Saturday, December 13, 2014

Pandora by the river

Apart from the wildlife, welcome and not, I had a dog and a horse for a while when I lived on the banks of the Never Never. The land was in two section, the road and a couple of paddocks where the house was, then the river and a large 10 hectare back paddock which was really a flood plane surrounded by forest, very private and only accessible by crossing the river on foot or tractor.
My horse, Pandora, was an autistic horse, somewhere quite high up the spectrum I think, she'd been deprived of the company of man and beast as a foal and was beyond being socialised. I knew she was a bit strange but thought that if I could work on her in a kindly manner all would be well. One day I threw some big cabbage leaves into her paddock for her which she picked up to eat, the leaf started flapping in the wind in her mouth and there she was galloping round the paddock in terror of this live thing after her, clenching her teeth tighter and tighter over her tormentor, terrified of a cabbage leaf. I think I knew that she was really daft from that day on, but I wasn't giving up.
The strange, non connective relationship continued for some months until the time I was riding her in the back paddock, it was a hot January afternoon when she suddenly bucked and pig rooted many feet into the air, I remember seeing the sky go round two or three times before I landed. First thing I pulled my boot off to ease my broken leg, and then lay down, my hand hanging from the end of my wrist, Pandora galloped back over the river, reins and stirrups flying, where luckily there were some friends with a four wheel drive who came over the river to get me. Then it was ambulances, hospitals, sets, resets, months with an arm and leg in plaster, delirious from pain killers, the end of my life with horses.
I think now that Pandora must have seen a snake sunning itself in the grass on that hot afternoon and over reacted as she had with the cabbage leaf. She went off to become a brood mare with a local arab stallion, she was a well bred horse herself, but this was a failure too, she ran away through several fences to another stallion, a runty beast,  her bit of rough, and got pregnant with him to have a foal that nobody wanted.
I'd wanted my own horse since I'd been a kid, I painted and drew horses my whole childhood in lieu of actually owning one, maybe it's the idea of ownership that was my problem. I went to visit some polo ponies in the dark and cold this morning and they came snuffling up, frost on their whiskers, we spent a few amiable moments and then they galloped off to do what horses do.

The third river (cont)

I drank the water of the Never Never for three years, it was pumped up to the house through a very inefficient filter that would have stopped a dead rat but not mush else. One day when I was swimming and the wind was blowing a carpet of casuarina needles onto the surface of the water, I noticed one of the needles wriggling and swimming. That's how I discovered that there were liver fluke in the river and started boiling all the drinking water, there were cattle upstream so it was to be expected.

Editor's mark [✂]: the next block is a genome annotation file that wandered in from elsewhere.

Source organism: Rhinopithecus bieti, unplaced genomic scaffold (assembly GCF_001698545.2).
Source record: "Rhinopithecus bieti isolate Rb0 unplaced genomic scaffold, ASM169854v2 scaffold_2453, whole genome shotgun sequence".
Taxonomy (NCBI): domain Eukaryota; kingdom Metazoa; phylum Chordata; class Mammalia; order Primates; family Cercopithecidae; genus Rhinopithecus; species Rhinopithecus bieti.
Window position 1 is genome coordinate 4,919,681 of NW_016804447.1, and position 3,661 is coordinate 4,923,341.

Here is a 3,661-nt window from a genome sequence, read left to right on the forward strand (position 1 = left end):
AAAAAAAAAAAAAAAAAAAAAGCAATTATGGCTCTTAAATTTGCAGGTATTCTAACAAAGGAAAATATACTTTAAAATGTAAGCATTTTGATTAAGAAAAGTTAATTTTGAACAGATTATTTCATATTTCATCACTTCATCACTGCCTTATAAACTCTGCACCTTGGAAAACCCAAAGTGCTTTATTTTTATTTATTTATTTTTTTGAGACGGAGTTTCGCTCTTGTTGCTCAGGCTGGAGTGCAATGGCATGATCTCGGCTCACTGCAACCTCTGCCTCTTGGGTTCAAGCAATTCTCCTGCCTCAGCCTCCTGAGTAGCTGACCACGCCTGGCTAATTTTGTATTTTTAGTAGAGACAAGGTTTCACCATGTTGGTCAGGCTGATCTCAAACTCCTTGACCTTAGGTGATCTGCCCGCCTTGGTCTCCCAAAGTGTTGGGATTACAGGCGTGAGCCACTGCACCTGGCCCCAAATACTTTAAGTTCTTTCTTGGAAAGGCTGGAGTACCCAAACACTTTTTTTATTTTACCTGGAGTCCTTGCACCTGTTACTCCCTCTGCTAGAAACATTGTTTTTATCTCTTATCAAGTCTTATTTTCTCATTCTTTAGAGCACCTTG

The Never Never rises up on the Range before plummeting rapidly down three thousand feet and on out to the sea, from my land you looked straight up to the source, into the blue sky and the ancient forest on the edge of the escarpment. The land on the edge of the Range is too steep to log and remnants of the old forest are still up there, sometimes I used to be able to see the left -behind red cedars flowering, gloriously alone up on the mountainside. They always grew a mile apart to combat disease. The escarpment is a place of big thunder and lightening, usually in the evening and often at the cocktail hour, wonderful to view from a safe deck with a drink in hand and the ground shaking, or when the substation blew up on the other side of the paddock, so much more exciting than television.
My studio had a service station door of clear corrugated plastic that swung open upwards and looked straight into the trees and down into the river. I could eyeball a tawny frogmouth owl during the day as he disguised himself as a tree branch, or in the summer holidays dismay passing canoeists by making unearthly, heart stopping noises.
When I lived there on my own a tiny bat kept me company at night, it lived behind the bedding that was folded away during the day and dive bombed me in the dark, I liked it much more than the rats.
I tried lots of things with the rats, I even borrowed a cat, a cat that I found out was scared of rats, at one point I bought some traps which looked large and substantial but weren't heavy enough to kill the beasts. The rats would flop about on the kitchen floor with their heads caught in the traps, strangled but not enough, and for several nights I was sitting naked on the floor, crying, with a hammer bashing them on their half dead heads. Then I put the whole bloody mess into the slow combustion stove to deal with in the morning. I don't know if you've ever tried to light a fire using a stack of dead rats and their traps as kindling, there are easier things to do. My whole life had imploded a few months before and being alone in a house out in the bush with a load of rats, alive and dead, seemed just pitiful. So much against my principals I went and bought some poison and it was bye bye ratty.